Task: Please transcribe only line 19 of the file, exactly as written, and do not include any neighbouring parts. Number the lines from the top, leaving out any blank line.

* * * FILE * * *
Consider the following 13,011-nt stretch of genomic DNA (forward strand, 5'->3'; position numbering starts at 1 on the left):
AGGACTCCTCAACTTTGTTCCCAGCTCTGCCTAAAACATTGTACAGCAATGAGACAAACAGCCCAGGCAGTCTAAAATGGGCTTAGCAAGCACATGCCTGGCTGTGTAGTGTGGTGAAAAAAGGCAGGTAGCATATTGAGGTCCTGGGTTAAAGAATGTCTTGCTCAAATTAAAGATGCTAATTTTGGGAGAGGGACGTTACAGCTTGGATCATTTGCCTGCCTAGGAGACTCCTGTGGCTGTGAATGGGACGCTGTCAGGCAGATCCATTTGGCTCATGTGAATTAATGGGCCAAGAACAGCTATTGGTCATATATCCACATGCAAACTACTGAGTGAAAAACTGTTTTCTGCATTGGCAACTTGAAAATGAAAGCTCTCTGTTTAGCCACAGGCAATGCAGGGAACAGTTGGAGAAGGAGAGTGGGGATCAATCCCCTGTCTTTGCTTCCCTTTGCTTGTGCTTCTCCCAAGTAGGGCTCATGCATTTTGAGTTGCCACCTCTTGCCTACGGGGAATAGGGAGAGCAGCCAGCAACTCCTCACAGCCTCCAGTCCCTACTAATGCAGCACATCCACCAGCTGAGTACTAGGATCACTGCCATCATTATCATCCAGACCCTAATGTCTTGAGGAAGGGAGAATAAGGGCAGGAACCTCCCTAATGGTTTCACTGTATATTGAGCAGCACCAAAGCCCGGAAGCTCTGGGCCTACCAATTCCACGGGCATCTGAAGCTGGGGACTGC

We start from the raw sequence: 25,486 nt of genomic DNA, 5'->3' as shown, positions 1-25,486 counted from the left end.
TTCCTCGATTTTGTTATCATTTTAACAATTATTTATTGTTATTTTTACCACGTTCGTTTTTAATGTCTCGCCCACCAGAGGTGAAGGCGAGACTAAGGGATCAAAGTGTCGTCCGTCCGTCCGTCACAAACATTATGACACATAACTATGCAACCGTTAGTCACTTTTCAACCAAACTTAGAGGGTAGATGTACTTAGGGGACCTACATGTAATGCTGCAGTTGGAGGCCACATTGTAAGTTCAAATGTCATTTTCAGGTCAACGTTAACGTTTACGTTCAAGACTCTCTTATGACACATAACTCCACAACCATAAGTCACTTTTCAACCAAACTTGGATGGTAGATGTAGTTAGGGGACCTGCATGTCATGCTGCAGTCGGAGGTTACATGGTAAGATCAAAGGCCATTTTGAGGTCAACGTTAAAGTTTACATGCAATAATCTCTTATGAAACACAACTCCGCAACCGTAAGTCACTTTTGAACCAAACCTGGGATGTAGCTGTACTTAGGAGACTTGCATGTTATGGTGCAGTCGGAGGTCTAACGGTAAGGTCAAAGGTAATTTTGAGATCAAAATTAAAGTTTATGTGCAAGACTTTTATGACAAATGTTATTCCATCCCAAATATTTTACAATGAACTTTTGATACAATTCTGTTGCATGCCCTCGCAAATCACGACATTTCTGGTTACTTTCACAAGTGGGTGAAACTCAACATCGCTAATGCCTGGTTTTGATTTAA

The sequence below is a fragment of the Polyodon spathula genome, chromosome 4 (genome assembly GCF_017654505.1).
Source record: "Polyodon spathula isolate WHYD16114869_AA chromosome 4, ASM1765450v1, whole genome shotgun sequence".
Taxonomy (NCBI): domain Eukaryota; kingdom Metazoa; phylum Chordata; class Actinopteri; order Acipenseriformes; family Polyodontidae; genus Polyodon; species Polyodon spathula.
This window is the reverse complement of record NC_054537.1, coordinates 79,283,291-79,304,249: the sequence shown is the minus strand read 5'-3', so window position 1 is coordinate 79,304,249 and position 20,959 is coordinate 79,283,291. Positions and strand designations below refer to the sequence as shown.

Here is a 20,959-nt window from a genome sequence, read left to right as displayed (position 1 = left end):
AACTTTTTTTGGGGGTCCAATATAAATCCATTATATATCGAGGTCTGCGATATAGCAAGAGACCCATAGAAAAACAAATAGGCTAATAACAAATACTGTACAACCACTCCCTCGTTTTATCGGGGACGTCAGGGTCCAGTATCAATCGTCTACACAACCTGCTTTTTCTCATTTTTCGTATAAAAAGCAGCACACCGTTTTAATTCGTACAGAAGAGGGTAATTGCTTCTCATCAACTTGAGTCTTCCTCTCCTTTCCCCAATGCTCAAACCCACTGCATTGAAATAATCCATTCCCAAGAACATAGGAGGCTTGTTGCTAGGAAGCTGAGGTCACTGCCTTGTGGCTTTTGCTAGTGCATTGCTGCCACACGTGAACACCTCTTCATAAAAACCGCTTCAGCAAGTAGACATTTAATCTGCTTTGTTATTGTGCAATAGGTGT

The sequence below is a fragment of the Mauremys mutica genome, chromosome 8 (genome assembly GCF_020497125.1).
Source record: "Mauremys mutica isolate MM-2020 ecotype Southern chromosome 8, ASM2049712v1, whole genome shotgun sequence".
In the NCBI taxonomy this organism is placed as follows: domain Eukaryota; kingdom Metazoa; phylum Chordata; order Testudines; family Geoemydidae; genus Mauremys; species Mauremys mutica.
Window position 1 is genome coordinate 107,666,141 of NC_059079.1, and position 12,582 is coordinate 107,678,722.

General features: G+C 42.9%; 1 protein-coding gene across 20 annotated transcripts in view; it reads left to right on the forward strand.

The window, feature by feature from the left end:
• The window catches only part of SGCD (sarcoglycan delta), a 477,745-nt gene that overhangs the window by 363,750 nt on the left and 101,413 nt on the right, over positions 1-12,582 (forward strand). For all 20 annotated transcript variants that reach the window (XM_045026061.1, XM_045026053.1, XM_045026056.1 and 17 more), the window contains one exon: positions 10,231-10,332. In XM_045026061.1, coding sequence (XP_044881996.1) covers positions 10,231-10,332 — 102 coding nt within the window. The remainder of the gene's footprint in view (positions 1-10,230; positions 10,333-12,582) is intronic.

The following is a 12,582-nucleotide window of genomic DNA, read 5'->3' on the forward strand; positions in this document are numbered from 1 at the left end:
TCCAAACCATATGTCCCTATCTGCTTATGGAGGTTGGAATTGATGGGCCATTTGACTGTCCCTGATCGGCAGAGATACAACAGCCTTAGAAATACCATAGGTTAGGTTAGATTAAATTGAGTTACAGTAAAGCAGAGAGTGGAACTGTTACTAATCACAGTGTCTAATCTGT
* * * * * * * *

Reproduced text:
TCCAAACCATATGTCCCTATCTGCTTATGGAGGTTGGAATTGATGGGCCATTTGACTGTCCCTGATCGGCAGAGATACAACAGCCTTAGAAATACCATAGGTTAGGTTAGATTAAATTGAGTTACAGTAAAGCAGAGAGTGGAACTGTTACTAATCACAGTGTCTAATCTGT